Once you’ve chosen a financial institution to handle your online banking needs or signed up for mobile banking at your existing institution, here are seven relatively simple steps you can take to make cyber-criminals work harder.
1. Choose Strong Passwords
Choose unique and varied passwords for each of your online accounts. Avoid using easily guessable information like your name, birthdate, or common phrases. Use a combination of letters, numbers, and special characters, or let a password manager generate one for you.
2. Avoid Public Wi-Fi
Avoid accessing your online banking accounts on public Wi-Fi networks. These are always less secure than private networks and far more susceptible to electronic eavesdropping. Criminals use software that can capture your password before you enter an encrypted site.
3. Set Up Two-Factor Authentication
If your financial institution offers it as an option, use it! It makes accessing your account too difficult to be worth the trouble for all but the most determined of criminals.
4. Keep Antivirus Software Up to Date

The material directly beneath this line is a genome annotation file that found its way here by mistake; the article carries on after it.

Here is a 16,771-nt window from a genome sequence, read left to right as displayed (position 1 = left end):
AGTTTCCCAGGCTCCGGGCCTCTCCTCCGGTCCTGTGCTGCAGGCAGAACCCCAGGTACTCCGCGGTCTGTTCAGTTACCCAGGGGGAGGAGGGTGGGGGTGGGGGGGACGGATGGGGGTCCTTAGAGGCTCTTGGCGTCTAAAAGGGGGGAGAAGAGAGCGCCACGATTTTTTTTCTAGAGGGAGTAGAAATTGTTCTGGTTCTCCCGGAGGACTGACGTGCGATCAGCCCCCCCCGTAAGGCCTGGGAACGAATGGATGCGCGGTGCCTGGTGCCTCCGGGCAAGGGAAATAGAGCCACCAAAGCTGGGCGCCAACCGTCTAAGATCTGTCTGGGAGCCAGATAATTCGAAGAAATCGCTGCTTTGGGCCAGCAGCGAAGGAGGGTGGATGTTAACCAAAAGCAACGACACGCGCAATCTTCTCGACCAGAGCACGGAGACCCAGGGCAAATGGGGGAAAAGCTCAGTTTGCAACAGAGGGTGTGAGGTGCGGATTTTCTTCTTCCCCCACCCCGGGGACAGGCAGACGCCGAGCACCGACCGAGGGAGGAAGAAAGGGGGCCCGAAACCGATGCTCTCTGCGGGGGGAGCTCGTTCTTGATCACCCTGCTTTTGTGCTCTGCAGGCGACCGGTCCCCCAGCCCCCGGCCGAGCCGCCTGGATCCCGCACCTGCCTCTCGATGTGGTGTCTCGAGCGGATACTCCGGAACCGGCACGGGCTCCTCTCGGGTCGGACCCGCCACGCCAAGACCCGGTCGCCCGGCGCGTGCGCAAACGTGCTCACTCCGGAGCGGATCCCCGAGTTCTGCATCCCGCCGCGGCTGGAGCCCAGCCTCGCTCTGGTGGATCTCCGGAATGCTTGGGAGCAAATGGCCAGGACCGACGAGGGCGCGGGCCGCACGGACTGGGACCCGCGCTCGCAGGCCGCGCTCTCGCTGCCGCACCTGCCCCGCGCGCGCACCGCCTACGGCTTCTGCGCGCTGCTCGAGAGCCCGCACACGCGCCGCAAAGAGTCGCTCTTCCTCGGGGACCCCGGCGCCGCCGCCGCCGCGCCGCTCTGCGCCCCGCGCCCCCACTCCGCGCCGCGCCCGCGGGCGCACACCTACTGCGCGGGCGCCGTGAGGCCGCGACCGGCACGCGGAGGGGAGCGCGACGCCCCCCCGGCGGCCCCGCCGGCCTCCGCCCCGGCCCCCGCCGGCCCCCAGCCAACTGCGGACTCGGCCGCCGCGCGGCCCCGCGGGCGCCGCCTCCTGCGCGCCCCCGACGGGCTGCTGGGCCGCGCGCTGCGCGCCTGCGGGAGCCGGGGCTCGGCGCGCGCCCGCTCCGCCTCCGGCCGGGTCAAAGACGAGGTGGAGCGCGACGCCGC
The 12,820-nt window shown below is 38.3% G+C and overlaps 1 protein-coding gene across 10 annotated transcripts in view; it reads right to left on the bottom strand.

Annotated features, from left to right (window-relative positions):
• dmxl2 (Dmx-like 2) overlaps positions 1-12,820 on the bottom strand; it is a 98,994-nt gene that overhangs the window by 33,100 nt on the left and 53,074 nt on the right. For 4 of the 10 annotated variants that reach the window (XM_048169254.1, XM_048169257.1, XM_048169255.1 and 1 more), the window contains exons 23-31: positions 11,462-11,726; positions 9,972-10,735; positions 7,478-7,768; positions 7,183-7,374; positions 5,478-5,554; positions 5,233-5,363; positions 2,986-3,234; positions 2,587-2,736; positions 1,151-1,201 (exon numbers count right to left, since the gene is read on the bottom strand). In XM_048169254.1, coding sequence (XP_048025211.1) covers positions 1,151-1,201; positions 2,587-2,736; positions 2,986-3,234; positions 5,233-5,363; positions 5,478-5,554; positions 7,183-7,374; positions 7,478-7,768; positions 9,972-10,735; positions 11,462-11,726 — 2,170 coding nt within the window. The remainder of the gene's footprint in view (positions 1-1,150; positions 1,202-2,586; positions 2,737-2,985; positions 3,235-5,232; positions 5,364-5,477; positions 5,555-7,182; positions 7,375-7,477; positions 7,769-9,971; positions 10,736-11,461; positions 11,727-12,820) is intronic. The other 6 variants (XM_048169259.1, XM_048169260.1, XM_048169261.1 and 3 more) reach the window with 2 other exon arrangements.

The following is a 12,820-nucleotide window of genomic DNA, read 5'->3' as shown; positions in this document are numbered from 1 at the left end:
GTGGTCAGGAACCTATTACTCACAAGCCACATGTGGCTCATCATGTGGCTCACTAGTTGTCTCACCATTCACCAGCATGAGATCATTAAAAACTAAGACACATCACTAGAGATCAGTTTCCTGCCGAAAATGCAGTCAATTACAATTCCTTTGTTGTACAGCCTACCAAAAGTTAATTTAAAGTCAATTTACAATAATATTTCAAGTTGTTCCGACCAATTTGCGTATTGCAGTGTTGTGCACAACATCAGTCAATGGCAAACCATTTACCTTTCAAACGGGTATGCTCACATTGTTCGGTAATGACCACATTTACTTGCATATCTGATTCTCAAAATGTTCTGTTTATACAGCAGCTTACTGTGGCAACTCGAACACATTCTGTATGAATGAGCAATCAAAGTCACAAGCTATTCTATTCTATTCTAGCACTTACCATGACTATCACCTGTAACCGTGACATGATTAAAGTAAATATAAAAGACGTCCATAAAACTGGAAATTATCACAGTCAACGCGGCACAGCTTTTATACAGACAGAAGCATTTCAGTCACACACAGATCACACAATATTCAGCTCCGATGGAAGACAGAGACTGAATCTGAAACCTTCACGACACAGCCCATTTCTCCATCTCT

Criminals are constantly finding new ways to bypass the security features built into banking software using worms and other information-stealing viruses. Regularly update your antivirus and anti-malware software to protect your devices from potential threats.
5. Sign Up for Account Alerts
Again, make use of the security offered by your financial institution. Taking just a little time to sign up to receive alerts for suspicious activity in your account can spare you a lot of headaches later. The alerts can include unusual transactions or even attempts to log into your account from a different device.
6. Be Cautious of Payment Services
While digital payment services like Venmo, Zelle, and Cash App make it easy to send money to almost anyone from your device, these services offer far less protection than transactions handled using your card or online bill payment service. Be cautious when using third-party services to pay anyone but your trusted friends and family.
7. Avoid Phishing Scams